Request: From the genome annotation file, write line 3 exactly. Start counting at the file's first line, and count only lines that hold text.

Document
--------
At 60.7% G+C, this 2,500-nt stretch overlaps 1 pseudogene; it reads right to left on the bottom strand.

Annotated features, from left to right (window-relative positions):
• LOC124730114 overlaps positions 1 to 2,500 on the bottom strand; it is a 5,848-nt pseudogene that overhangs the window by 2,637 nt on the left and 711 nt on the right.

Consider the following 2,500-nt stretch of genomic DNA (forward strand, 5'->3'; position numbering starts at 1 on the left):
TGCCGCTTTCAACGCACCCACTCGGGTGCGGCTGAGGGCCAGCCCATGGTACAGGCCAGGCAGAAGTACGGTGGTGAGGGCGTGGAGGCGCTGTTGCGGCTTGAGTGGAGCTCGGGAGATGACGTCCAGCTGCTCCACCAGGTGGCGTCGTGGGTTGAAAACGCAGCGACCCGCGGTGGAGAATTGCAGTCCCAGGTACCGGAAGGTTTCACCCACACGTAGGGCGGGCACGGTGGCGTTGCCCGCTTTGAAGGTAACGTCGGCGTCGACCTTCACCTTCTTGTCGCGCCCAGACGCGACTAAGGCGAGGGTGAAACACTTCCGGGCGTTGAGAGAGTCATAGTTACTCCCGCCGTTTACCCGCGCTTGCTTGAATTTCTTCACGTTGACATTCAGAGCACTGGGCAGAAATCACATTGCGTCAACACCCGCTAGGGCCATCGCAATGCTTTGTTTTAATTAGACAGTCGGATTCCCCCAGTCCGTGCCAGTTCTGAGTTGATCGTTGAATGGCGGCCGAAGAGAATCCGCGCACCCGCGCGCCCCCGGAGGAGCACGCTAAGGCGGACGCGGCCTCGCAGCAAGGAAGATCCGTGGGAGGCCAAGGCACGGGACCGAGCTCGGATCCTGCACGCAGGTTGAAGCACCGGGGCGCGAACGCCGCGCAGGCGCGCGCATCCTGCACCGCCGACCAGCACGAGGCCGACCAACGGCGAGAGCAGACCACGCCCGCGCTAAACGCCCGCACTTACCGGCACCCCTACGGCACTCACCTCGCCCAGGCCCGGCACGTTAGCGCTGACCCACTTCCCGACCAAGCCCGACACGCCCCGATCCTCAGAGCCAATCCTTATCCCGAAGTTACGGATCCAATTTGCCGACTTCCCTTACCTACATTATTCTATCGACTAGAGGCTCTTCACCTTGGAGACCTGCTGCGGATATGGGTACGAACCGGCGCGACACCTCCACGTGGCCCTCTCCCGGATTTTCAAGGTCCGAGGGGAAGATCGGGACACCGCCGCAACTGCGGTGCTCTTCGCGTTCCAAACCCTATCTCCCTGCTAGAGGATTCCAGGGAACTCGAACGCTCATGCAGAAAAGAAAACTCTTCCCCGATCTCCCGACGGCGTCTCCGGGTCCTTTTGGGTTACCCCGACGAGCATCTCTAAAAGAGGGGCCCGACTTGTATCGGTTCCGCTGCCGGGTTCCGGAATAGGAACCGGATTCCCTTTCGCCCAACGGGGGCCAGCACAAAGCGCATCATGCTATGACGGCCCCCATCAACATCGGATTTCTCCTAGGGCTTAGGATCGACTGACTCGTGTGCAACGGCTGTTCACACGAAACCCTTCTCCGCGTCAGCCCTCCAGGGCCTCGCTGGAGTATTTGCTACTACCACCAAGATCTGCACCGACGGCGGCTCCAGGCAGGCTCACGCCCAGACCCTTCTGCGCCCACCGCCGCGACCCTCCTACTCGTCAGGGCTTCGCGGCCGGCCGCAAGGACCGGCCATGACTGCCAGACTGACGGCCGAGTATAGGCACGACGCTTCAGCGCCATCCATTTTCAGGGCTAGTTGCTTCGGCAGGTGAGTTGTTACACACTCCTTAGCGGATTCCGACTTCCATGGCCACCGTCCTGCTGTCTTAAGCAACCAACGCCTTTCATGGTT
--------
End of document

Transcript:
• LOC124730114 overlaps positions 1 to 2,500 on the bottom strand; it is a 5,848-nt pseudogene that overhangs the window by 2,637 nt on the left and 711 nt on the right.